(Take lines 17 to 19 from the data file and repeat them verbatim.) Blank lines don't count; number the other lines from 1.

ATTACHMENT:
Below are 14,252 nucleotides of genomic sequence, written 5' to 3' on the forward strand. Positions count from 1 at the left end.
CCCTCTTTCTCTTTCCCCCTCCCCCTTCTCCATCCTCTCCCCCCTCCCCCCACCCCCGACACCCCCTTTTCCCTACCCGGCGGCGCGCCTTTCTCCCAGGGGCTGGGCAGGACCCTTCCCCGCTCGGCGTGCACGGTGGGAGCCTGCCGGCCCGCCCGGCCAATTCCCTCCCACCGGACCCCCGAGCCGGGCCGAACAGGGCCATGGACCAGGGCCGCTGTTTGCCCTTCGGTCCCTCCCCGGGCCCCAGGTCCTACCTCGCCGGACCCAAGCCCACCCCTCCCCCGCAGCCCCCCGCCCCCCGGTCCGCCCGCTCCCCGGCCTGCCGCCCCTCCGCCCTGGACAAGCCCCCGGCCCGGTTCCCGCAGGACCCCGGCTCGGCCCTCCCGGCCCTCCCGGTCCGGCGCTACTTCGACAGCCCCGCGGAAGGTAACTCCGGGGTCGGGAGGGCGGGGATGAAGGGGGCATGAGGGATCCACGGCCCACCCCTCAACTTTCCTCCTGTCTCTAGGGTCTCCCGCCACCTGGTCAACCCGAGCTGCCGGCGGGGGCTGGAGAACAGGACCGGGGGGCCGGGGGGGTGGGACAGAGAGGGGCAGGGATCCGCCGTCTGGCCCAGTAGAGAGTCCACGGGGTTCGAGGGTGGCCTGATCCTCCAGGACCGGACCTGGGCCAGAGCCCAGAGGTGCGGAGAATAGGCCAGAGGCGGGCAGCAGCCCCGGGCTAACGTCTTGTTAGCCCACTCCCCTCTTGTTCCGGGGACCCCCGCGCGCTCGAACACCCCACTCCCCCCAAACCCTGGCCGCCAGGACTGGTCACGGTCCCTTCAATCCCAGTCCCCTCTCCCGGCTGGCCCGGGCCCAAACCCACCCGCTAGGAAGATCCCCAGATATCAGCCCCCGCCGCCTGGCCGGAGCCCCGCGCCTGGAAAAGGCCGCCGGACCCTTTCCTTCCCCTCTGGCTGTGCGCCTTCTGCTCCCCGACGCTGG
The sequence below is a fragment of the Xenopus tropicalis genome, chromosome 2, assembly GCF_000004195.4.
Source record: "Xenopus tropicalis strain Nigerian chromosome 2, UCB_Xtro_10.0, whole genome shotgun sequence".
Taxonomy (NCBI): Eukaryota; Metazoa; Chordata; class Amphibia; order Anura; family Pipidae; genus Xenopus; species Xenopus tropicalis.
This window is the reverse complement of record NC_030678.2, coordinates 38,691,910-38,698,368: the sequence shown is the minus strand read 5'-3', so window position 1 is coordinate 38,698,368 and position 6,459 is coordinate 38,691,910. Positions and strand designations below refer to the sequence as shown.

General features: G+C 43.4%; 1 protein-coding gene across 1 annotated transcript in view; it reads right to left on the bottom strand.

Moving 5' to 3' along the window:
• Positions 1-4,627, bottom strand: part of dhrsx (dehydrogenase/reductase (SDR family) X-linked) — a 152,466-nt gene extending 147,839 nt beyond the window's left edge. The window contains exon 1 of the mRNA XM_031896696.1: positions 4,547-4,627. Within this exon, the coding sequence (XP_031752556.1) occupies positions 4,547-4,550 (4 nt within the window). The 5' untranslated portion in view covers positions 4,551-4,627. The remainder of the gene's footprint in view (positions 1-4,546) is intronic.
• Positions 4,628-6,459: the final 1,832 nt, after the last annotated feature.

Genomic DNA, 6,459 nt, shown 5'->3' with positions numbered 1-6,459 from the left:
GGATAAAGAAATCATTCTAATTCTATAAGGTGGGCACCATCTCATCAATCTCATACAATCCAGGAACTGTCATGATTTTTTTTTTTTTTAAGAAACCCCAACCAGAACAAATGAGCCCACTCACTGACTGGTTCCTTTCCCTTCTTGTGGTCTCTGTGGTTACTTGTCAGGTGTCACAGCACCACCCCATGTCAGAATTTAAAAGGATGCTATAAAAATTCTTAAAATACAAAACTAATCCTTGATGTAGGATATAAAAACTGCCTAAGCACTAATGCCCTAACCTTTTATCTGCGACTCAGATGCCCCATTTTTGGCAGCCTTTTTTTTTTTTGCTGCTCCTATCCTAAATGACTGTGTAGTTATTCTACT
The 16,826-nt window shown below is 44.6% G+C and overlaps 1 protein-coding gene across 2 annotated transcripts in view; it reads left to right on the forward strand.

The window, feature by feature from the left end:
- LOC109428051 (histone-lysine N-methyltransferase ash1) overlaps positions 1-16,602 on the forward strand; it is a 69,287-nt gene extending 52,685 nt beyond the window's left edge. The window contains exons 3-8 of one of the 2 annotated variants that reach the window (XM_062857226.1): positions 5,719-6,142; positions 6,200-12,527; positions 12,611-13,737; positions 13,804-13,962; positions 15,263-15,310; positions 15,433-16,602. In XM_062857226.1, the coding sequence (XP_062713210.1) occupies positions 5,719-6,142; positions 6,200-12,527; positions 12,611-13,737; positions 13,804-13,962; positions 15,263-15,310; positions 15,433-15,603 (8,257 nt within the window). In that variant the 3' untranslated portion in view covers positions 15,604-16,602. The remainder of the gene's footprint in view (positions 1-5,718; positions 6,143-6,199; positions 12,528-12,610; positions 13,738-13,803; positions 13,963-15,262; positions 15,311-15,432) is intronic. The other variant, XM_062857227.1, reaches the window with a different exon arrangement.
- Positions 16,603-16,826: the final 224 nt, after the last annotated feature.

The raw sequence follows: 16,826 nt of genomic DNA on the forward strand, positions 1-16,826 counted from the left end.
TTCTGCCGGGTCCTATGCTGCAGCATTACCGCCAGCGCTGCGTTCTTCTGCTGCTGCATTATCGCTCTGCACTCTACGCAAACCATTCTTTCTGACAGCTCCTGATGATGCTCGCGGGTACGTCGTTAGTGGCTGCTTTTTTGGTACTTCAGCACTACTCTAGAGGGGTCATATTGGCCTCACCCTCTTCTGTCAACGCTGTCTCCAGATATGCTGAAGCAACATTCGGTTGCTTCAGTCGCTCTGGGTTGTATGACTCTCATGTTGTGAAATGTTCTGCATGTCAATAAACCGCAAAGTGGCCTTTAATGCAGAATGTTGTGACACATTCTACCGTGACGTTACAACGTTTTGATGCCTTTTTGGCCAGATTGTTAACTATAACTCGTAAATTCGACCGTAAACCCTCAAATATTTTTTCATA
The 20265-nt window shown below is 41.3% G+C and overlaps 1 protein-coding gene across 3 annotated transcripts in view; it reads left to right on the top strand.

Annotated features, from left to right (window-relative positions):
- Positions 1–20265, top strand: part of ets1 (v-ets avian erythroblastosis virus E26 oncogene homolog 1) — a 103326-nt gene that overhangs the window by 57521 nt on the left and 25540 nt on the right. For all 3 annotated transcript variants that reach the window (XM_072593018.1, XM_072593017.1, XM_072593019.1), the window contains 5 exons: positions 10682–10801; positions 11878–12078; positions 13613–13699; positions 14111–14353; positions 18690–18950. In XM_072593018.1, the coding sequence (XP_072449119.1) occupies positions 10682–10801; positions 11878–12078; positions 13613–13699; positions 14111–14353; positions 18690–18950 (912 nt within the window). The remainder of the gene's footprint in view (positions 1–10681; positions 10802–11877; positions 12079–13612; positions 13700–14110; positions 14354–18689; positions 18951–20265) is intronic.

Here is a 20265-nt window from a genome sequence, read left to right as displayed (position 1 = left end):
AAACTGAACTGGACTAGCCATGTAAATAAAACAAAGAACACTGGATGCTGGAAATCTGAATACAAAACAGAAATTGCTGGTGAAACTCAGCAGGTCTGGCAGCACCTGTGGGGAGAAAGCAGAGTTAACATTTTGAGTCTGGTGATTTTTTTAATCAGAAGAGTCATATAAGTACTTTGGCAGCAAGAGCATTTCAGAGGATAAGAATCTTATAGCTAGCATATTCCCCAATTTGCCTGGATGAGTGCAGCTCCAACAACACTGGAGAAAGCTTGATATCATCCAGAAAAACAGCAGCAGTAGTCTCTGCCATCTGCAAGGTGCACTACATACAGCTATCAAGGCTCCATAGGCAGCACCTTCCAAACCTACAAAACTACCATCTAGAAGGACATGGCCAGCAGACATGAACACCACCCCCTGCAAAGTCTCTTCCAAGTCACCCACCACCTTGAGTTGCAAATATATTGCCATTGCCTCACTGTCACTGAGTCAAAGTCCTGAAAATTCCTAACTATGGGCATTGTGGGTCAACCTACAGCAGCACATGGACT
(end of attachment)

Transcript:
The raw sequence follows: 16,826 nt of genomic DNA on the forward strand, positions 1-16,826 counted from the left end.
TTCTGCCGGGTCCTATGCTGCAGCATTACCGCCAGCGCTGCGTTCTTCTGCTGCTGCATTATCGCTCTGCACTCTACGCAAACCATTCTTTCTGACAGCTCCTGATGATGCTCGCGGGTACGTCGTTAGTGGCTGCTTTTTTGGTACTTCAGCACTACTCTAGAGGGGTCATATTGGCCTCACCCTCTTCTGTCAACGCTGTCTCCAGATATGCTGAAGCAACATTCGGTTGCTTCAGTCGCTCTGGGTTGTATGACTCTCATGTTGTGAAATGTTCTGCATGTCAATAAACCGCAAAGTGGCCTTTAATGCAGAATGTTGTGACACATTCTACCGTGACGTTACAACGTTTTGATGCCTTTTTGGCCAGATTGTTAACTATAACTCGTAAATTCGACCGTAAACCCTCAAATATTTTTTCATA
The 20265-nt window shown below is 41.3% G+C and overlaps 1 protein-coding gene across 3 annotated transcripts in view; it reads left to right on the top strand.